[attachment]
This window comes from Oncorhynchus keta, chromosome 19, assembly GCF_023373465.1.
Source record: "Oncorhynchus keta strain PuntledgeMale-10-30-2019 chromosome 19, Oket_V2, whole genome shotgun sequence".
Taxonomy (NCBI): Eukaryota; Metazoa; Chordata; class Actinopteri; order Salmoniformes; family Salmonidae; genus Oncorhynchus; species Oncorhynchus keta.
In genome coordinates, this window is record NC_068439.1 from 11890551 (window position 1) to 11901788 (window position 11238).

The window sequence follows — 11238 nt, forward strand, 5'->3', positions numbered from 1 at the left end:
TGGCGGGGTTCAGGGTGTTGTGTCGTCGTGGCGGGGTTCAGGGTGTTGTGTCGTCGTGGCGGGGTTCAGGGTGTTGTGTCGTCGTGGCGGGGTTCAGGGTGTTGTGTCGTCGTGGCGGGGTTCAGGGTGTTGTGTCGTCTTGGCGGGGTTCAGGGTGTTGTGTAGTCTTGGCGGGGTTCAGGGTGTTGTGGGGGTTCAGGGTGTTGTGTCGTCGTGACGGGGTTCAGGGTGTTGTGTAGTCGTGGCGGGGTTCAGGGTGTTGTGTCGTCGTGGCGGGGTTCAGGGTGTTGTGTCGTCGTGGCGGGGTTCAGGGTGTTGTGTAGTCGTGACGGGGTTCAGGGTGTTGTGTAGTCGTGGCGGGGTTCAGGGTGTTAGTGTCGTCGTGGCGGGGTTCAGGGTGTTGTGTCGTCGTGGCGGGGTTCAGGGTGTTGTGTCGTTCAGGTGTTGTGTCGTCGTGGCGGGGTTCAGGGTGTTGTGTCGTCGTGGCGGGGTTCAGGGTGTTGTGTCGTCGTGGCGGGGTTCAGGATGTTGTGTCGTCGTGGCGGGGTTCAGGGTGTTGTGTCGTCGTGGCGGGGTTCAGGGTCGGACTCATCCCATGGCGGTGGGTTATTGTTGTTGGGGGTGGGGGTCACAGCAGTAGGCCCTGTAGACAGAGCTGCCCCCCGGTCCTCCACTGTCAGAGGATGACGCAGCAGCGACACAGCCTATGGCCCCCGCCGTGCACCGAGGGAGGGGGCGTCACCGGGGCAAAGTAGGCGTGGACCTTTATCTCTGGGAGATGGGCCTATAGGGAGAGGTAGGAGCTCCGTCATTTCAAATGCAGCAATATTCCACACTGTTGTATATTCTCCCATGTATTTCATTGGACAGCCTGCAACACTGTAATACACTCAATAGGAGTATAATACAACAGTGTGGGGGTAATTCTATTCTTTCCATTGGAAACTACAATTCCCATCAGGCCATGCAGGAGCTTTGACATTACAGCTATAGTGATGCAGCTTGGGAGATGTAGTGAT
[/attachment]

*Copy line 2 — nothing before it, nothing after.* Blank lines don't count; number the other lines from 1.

Source record: "Oncorhynchus keta strain PuntledgeMale-10-30-2019 chromosome 19, Oket_V2, whole genome shotgun sequence".